New York is apparently turning over every stone in an effort to find more revenue to help close its billions in annual budget gaps.
They're now going after restaurants and bars, trying to find a reason to demand more money from the business owners.
Three weeks ago, L.B. Grand in Le Roy got hit with a $247,000 bill for back taxes and penalties.
"I had a nervous breakdown," said co-owner Ron Shoemaker. "I did. I had to go to the hospital. I just lost it. I said, 'My God, I couldn't pay that kind of money if I took the rest of my life.' The place doesn't make enough money to pay that."
The bill was based entirely on a one-day audit on a Thursday in January.
That day, 81 percent of the customers paid cash. Shoemaker said the restaurant and bar's average is 54 percent (he's double checked this figure by reviewing monthly records going back to 2008).
That 27-percent difference is significant to the state. If L.B. Grand were indeed doing 81 percent cash business on a daily basis, that would mean the 40-year-old landmark restaurant was under reporting its total revenue. The state would suspect a restaurant owner in that situation of pocketing all of those extra tens and twenties that aren't showing up in its cash report in order to avoid sales tax.
Shoemaker said he's kept meticulous books and has paid the State every dime the restaurant owes.
His partner, Ron Piazza, said Shoemaker is the kind of guy who can't stand to leave a bill unpaid or for his accounting to go undone.
What got L.B. Grand into this mess, though, is that Shoemaker didn't know he was required to save every guest check (the slips of paper waiters write customer orders on).
When a state auditor found this discrepancy in September, he scheduled L.B. Grand for a random, unscheduled on-site audit.
Six auditors descended on L.B. Grand (the state has hired hundreds of new auditors for this process) and just hung out. One guy sat at the bar, working a crossword puzzle, and watching every transaction. At the end of the day, Shoemaker provided him with a print out of all that day's business.
It was a fairly average business day, except for the higher than normal amount of cash transactions, Shoemaker said.
Not only can't Shoemaker and Piazza pay the tax bill, they said, they're ready to fight back.
"I don't feel like I owe them anything," Shoemaker said.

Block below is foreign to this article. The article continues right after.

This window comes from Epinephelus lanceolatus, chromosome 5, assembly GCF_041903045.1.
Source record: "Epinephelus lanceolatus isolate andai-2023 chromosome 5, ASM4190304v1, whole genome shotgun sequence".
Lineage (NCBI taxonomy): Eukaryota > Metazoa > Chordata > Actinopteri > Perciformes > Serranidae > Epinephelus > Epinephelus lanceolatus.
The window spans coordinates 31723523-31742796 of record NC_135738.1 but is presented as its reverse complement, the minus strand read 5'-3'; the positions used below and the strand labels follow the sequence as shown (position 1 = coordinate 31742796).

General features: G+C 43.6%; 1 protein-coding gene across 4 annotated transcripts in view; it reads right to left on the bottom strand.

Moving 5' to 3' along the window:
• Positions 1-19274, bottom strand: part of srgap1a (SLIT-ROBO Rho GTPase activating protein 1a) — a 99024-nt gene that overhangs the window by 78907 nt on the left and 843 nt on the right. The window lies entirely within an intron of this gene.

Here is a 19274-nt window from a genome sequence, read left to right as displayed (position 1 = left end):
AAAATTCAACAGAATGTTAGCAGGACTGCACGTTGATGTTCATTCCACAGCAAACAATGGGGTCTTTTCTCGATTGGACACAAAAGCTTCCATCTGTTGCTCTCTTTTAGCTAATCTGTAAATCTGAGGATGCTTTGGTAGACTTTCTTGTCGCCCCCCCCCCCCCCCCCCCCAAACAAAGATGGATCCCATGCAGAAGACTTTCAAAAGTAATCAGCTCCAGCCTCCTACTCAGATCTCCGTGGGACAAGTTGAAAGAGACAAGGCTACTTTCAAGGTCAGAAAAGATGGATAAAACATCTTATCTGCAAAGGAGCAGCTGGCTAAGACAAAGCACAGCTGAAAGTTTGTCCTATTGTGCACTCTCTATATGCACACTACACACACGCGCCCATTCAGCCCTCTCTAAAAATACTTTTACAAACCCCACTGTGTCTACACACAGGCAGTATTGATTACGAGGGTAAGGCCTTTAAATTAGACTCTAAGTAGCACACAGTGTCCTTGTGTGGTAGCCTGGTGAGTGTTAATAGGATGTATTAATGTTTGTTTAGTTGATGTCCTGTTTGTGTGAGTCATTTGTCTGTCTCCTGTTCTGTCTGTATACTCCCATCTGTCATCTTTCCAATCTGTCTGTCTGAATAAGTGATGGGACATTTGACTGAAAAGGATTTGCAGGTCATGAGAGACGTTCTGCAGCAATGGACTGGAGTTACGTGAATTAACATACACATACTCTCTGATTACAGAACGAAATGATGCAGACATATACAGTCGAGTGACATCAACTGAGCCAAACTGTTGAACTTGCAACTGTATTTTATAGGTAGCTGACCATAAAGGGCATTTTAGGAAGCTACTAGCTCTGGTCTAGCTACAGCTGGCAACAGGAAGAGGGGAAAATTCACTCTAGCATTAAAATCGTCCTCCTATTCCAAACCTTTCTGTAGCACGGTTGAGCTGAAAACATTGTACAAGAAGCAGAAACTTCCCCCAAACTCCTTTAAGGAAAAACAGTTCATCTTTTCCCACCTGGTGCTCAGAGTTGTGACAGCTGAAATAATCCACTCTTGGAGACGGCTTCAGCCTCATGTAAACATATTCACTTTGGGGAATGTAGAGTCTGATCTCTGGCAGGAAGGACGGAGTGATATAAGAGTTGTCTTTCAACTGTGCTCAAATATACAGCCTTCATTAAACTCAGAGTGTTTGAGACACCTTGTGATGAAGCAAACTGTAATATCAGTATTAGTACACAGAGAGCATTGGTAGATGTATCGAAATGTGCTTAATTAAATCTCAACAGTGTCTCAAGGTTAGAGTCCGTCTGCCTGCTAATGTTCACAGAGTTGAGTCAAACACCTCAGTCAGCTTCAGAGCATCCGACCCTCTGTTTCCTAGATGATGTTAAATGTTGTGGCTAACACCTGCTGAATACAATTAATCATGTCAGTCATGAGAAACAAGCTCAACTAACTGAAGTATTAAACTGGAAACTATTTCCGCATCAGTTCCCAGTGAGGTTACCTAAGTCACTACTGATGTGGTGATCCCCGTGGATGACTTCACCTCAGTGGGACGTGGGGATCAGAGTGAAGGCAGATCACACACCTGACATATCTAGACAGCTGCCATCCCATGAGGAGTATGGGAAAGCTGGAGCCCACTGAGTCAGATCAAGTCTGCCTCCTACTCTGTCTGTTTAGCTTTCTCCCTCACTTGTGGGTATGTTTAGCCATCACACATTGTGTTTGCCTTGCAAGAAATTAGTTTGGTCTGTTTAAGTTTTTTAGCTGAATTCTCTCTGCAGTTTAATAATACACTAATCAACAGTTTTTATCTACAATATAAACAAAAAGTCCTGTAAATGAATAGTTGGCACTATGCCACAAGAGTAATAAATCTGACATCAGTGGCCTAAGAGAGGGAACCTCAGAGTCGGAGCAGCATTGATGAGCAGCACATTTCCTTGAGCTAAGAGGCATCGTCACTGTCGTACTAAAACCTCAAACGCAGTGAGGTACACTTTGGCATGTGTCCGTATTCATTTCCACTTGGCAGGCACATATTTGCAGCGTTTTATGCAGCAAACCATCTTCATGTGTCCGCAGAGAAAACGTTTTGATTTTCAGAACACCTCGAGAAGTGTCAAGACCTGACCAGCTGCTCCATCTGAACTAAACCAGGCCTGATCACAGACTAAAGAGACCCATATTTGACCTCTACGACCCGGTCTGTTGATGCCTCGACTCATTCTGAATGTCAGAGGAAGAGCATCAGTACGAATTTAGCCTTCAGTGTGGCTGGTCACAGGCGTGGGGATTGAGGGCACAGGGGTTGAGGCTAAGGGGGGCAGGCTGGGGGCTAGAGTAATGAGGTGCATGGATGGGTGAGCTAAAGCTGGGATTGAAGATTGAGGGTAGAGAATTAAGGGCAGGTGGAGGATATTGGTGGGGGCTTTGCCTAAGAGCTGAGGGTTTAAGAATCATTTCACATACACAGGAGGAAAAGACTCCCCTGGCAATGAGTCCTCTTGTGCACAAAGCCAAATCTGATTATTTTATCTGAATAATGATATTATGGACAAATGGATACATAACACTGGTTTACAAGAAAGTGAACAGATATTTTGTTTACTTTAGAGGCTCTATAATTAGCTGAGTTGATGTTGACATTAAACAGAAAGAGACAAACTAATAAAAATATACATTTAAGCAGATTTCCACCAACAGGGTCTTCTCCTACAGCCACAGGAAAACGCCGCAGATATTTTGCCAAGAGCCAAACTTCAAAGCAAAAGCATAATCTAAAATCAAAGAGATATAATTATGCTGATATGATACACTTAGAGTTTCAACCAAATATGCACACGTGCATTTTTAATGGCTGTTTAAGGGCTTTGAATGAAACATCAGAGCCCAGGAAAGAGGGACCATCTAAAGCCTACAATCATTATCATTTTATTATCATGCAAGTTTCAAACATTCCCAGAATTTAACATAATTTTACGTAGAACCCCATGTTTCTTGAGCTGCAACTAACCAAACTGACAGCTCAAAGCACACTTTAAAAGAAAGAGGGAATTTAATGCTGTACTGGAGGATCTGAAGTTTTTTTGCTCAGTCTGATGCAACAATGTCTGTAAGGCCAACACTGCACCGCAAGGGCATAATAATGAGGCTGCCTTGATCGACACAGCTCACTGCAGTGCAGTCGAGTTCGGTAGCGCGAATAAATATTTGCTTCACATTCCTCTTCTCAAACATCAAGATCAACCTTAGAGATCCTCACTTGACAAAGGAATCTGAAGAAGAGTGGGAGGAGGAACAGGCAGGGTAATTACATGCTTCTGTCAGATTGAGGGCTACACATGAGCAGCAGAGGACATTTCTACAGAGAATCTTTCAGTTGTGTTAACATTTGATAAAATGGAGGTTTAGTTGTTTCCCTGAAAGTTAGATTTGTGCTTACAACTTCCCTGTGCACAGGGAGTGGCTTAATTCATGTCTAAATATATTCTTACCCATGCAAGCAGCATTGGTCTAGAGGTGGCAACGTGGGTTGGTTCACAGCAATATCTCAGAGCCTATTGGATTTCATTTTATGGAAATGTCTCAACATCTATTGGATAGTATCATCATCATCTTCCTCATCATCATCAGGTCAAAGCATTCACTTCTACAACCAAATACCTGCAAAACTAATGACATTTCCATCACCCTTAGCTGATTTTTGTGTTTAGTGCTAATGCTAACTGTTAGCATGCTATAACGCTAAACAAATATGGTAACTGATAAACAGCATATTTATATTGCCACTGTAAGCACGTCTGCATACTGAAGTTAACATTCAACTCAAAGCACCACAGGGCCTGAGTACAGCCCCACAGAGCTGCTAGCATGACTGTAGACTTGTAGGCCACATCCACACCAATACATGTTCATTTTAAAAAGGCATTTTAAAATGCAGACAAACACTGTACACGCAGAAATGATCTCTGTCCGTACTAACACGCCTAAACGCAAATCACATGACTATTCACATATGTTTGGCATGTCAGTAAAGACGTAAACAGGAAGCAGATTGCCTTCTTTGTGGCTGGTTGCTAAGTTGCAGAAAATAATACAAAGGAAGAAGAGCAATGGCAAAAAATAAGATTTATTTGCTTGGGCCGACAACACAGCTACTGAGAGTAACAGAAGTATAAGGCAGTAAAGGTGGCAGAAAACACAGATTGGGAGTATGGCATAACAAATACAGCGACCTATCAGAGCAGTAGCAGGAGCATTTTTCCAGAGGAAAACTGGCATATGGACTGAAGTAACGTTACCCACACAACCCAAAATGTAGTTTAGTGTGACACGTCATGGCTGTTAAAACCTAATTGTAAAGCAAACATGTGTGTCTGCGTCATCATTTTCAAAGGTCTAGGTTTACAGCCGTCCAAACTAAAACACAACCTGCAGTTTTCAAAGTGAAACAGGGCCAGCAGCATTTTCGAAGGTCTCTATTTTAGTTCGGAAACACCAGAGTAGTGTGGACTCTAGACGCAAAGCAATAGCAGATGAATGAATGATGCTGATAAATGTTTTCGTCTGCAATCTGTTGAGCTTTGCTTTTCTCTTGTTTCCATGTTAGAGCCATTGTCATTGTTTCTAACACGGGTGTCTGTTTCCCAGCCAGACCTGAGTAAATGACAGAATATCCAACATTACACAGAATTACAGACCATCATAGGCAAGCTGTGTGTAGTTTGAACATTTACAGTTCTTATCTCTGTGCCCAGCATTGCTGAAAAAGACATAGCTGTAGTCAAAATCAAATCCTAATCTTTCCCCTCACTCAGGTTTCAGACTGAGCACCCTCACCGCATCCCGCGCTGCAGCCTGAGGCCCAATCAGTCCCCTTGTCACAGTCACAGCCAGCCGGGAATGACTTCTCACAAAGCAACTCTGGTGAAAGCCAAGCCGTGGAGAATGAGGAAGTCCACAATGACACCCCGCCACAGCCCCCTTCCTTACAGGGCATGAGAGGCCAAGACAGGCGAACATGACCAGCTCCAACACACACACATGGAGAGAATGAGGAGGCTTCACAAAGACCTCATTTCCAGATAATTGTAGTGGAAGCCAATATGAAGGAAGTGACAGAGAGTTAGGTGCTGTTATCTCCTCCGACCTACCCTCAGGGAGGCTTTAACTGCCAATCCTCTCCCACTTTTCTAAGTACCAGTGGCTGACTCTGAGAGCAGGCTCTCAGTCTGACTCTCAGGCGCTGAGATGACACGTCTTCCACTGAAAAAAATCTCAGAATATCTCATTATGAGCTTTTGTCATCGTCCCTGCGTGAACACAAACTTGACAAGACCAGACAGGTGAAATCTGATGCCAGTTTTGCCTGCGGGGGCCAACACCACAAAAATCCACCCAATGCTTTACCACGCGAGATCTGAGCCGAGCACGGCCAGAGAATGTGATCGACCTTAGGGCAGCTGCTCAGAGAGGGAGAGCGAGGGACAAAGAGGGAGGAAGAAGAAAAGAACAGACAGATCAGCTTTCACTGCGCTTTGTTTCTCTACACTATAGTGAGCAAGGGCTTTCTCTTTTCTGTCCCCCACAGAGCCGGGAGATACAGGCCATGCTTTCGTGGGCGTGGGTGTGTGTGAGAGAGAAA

Piazza said that while it's no laughing matter, that's about all he can do.
"I can't take it as seriously as he does," Piazza said. "It (the assessment) is just so foolish. They might as well put a one in front of it. It's just foolish."
Shoemaker, who spent seven years in the military and 30 years in skilled jobs before getting into the restaurant business, wonders what the state might have to gain by putting the Main Street eatery and tavern out of business. He figures that between off-track betting, lottery and sales tax, L.B. Grand generates $600,000 a year in revenue for New York, and that doesn't count the taxes paid by six employees who would be out of work if the tax bill holds up.
L.B. Grand isn't alone in facing aggressive auditing by the state, and the story of another restaurant gives Shoemaker and Piazza a glimmer of hope that they can fight the taxation department and win.
Mark Supples, owner of Mother's Restaurant on Virginia Place in Buffalo, also failed to keep his guest checks -- he estimates he would have been storing more than one million from the six previous years if he had -- and was hit with a $1.1 million tax bill after his audit.
"The methods they use are very similar to methods that were used by La Cosa Nostra, also known as the mob," Supples told WGRZ. "What they do is come up with a figure that will really scare you, then they settle for a lesser figure. So basically it's an extortion practice which is really quite effective because the figures they come up with are pretty scary."
The state offered Supples a $250,000 settlement and Supples declined. Instead, he spent $150,000 on legal fees (money he hopes to recover from the state) and won.
"When you go to (tax) court, you're presumed guilty and you have to prove you're innocent," Supples said.
In particular, (the court) found that for Supples to have done the volume of business and made the kind of money the state had estimated, every table in his restaurant would have had to have been full for eleven hours a day, seven days a week, for six years.
"I really thought it was time somebody stood up to these bullies and extortionists and expose them for what they are, and because of my case, the state has changed its methods," Supples said.
For its part, New York admits that the new aggressive audits (it's rarely enforced the requirement to keep guest checks before) is being done to help close budget gaps.
Even so, William Comiskey, deputy commissioner for Tax Enforcement, didn't express a lot of sympathy for bars and restaurants that aren't keeping guest checks.
Comiskey said: "We encounter a lot of businesses that tell us they don't have those records, and I'm frankly a little perplexed by it, because they would need the records we're looking at and asking for to run their business properly. But either way, they're required under the law to maintain them, and so I think it's reasonable to require them to have those records."
L.B. Grand is now keeping those guest checks, Shoemaker said. They had their cash register vendor reprogram their machines to print out all of the guest checks at the end of every day so that can be filed. But like many restaurants, the guest checks will be printed on thermal paper, so the ink will fade away to nothing within weeks. But at least the guest checks will be saved.
"I went from having a nervous breakdown over this, to now I'm just mad," Shoemaker said. "I'm going to fight them on this with every breath I have left in my body."